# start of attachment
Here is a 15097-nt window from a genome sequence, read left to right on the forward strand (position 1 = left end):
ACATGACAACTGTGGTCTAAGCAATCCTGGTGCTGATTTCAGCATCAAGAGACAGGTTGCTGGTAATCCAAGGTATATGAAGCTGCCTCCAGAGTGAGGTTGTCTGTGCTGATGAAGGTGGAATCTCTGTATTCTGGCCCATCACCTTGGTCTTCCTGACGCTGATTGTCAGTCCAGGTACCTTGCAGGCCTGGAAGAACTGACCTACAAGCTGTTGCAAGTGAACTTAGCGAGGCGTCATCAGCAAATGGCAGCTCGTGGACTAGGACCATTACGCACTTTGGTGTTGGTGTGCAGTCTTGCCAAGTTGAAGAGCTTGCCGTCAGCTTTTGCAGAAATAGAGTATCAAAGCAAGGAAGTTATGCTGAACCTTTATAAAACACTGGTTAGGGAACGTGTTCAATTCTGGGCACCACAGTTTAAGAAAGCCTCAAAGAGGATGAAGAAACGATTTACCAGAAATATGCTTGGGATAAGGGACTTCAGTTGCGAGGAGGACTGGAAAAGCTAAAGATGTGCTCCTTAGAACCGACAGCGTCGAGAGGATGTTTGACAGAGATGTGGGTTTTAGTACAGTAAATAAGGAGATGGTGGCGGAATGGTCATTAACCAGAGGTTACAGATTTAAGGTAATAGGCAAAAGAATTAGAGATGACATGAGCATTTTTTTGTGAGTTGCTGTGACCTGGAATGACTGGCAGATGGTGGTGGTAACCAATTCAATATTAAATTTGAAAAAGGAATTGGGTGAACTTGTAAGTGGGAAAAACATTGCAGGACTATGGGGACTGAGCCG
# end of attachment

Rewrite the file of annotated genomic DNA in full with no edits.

Here is a 15097-nt window from a genome sequence, read left to right on the forward strand (position 1 = left end):
ACATGACAACTGTGGTCTAAGCAATCCTGGTGCTGATTTCAGCATCAAGAGACAGGTTGCTGGTAATCCAAGGTATATGAAGCTGCCTCCAGAGTGAGGTTGTCTGTGCTGATGAAGGTGGAATCTCTGTATTCTGGCCCATCACCTTGGTCTTCCTGACGCTGATTGTCAGTCCAGGTACCTTGCAGGCCTGGAAGAACTGACCTACAAGCTGTTGCAAGTGAACTTAGCGAGGCGTCATCAGCAAATGGCAGCTCGTGGACTAGGACCATTACGCACTTTGGTGTTGGTGTGCAGTCTTGCCAAGTTGAAGAGCTTGCCGTCAGCTTTTGCAGAAATAGAGTATCAAAGCAAGGAAGTTATGCTGAACCTTTATAAAACACTGGTTAGGGAACGTGTTCAATTCTGGGCACCACAGTTTAAGAAAGCCTCAAAGAGGATGAAGAAACGATTTACCAGAAATATGCTTGGGATAAGGGACTTCAGTTGCGAGGAGGACTGGAAAAGCTAAAGATGTGCTCCTTAGAACCGACAGCGTCGAGAGGATGTTTGACAGAGATGTGGGTTTTAGTACAGTAAATAAGGAGATGGTGGCGGAATGGTCATTAACCAGAGGTTACAGATTTAAGGTAATAGGCAAAAGAATTAGAGATGACATGAGCATTTTTTTGTGAGTTGCTGTGACCTGGAATGACTGGCAGATGGTGGTGGTAACCAATTCAATATTAAATTTGAAAAAGGAATTGGGTGAACTTGTAAGTGGGAAAAACATTGCAGGACTATGGGGACTGAGCCG